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In Search of the Novel:Teacher-TalkNovel

Subject: Re: Socratic seminar Suggestions

From: Sue Oliver (soliver@d20.co.edu)
Date: Mon Apr 17 2000 - 18:58:55 EDT


Andrea,
I would love the information. My fax is 719-598-8402 or my address is Eagleview
Middle School, 1325 Vindicator Drive, Colorado Springs, CO 80919 Thank you
very much!!
Sue Oliver

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> Eric,
> I do it several ways: The ideal way is with all of the students within
> a circle, and with the teacher out of the circle and not making eye contact
> with the students. I usually busied myself writing the student's initials
> each time they spoke. (This is because you are the authority figure, and
> they will constantly appeal to you for help if you remain within that
> circle.) I usually begin the seminar with a quotation from/about the novel
> (work) or a short section of the text of the novel. My students usually
> come prepared with things they would like to discuss. Some student is
> chosen leader for the pd. Someone else in the group is a mediator, someone
> else tries to advance the discussion; etc. Eventually, during the entire
> school year, each student has a chance at each of these roles. This model
> is called the St. John's Model after St. John's College in Annapolis,
> Maryland, where the curriculum is nothing but Great Books for the four years
> of college. What a wonderful education!!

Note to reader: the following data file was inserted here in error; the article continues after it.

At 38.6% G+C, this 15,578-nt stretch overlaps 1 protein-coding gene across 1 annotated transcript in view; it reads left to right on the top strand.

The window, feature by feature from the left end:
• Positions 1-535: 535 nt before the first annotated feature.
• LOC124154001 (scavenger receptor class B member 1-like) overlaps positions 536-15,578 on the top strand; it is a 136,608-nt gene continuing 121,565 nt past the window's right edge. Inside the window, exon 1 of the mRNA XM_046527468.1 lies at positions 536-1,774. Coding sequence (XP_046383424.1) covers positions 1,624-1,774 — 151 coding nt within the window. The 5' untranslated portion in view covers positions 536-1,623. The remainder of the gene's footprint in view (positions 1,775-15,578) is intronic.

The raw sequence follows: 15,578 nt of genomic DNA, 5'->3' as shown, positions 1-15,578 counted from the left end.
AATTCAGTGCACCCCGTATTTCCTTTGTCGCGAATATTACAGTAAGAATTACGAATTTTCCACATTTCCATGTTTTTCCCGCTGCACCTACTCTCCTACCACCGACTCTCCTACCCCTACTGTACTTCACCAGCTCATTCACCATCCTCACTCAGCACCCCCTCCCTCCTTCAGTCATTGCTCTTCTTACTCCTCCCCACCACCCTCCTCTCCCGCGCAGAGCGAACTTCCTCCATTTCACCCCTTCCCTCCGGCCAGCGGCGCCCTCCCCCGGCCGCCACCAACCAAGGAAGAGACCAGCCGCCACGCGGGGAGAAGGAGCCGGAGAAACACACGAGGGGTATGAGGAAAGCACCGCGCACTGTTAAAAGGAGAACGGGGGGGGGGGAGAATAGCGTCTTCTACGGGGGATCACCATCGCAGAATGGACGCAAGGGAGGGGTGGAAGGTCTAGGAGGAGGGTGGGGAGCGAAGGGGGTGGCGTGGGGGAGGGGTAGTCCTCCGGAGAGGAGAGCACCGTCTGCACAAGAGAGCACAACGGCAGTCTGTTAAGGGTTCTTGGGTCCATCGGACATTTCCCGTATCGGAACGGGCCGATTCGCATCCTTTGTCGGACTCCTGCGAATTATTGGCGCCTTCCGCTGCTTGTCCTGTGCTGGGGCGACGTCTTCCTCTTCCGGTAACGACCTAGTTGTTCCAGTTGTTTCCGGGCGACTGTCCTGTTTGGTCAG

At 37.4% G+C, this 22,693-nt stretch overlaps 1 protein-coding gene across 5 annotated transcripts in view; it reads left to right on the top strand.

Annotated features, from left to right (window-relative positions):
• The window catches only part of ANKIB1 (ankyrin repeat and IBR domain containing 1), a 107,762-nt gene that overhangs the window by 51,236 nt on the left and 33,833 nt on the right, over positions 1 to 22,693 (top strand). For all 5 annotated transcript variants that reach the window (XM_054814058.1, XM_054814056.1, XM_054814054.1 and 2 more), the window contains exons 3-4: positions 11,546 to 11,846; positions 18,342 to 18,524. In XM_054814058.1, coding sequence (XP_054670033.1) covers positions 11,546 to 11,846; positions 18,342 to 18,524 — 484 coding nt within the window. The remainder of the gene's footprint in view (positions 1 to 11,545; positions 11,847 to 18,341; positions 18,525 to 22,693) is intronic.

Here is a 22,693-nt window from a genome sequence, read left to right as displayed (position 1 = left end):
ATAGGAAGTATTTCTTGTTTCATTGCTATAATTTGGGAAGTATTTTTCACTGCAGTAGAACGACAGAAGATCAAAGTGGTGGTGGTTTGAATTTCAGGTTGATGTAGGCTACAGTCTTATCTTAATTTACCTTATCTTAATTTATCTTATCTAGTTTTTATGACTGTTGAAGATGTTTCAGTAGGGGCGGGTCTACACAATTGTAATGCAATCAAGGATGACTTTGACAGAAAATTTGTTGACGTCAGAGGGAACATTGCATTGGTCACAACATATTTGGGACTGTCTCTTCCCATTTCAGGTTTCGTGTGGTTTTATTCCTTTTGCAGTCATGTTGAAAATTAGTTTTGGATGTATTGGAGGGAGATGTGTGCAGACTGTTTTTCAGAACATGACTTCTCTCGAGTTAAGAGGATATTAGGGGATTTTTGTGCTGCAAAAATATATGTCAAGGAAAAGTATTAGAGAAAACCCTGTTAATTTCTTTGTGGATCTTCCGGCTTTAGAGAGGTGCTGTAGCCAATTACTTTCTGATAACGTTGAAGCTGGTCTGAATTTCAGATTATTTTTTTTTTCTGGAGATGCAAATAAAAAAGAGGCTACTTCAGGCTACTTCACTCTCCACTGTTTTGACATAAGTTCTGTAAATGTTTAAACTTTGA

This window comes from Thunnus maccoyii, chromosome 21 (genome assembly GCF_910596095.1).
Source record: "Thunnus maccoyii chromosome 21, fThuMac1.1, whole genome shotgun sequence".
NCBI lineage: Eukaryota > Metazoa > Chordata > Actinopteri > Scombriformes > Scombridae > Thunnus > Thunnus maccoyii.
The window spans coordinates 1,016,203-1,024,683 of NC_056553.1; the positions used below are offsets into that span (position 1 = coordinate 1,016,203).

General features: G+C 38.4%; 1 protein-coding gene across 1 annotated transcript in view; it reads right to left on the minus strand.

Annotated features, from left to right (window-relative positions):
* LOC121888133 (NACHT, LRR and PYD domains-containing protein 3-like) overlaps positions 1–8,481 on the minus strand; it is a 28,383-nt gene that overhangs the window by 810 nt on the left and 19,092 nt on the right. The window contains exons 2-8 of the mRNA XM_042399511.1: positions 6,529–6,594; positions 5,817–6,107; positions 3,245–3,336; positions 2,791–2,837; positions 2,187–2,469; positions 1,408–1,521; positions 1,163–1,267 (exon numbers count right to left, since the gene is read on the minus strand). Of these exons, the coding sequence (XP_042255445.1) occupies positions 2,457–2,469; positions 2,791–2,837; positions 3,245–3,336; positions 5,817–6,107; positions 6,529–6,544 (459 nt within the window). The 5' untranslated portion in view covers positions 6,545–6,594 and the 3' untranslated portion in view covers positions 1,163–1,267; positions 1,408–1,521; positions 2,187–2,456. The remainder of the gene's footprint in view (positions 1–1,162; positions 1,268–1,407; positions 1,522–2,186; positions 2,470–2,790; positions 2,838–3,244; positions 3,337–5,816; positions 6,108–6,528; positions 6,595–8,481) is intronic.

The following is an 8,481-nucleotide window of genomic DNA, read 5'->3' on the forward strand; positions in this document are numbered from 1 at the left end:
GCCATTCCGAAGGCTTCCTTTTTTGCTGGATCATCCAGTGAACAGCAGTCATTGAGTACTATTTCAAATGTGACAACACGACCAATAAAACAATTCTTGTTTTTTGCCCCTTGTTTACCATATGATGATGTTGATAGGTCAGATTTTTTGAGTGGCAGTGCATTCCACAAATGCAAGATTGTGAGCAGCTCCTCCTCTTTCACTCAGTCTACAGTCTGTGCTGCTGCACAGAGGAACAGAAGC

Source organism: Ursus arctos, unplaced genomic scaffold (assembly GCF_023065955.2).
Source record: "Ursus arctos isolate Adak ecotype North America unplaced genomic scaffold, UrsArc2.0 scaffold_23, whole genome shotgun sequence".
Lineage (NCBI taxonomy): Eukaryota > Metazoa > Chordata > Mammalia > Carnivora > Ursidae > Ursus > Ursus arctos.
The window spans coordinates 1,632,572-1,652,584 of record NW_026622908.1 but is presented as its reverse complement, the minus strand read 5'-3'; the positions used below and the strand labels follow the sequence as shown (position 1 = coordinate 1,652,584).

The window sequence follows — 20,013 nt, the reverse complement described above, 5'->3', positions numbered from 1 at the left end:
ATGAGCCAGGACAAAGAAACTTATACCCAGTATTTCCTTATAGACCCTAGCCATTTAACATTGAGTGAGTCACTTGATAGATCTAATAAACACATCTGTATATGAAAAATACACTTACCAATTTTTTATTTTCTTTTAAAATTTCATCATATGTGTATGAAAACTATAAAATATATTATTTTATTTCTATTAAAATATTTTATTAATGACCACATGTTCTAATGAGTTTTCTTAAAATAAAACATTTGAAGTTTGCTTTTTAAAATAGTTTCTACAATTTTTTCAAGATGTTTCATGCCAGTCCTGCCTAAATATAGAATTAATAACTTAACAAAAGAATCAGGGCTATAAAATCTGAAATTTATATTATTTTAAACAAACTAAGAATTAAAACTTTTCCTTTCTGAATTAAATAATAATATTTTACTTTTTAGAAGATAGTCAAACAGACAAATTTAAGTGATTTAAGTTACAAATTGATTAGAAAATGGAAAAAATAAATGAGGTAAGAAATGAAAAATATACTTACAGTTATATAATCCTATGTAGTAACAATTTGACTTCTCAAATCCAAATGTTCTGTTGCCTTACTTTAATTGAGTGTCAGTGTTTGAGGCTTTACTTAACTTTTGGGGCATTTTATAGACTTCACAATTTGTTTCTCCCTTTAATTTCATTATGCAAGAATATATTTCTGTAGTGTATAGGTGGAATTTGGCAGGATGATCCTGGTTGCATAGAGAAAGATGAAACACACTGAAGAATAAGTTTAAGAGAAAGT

> The other way, and one that I think would be helpful for you, is the
> Circle within a Circle Model. Pair the students. The discussion group is
> the inside circle. The partners sit in the outside circle opposite their
> partner in the discussion group so that they can have eye contact. There is
> a form each person must use to evaluate the participation of his/her
> partner. After about 15-20 minutes, move the outside people to the inside
> circle and the opposite. This way everyone has a chance to participate.
> Collect the evaluation forms at the end of both discussions. The next day
> let the partners come together to discuss the discussion and their
> participation. This way is much more manageable for a huge group like the
> one you have.
> The third discussion technique that I use is to divide the class into 6
> groups, and each group has a mini-discussion on a specific aspect of the
> chapter/s (Discussion Director, Literary Luminary, Illustrator, Connector,
> Summarizer and Vocabulary Enricher, and then one person from each group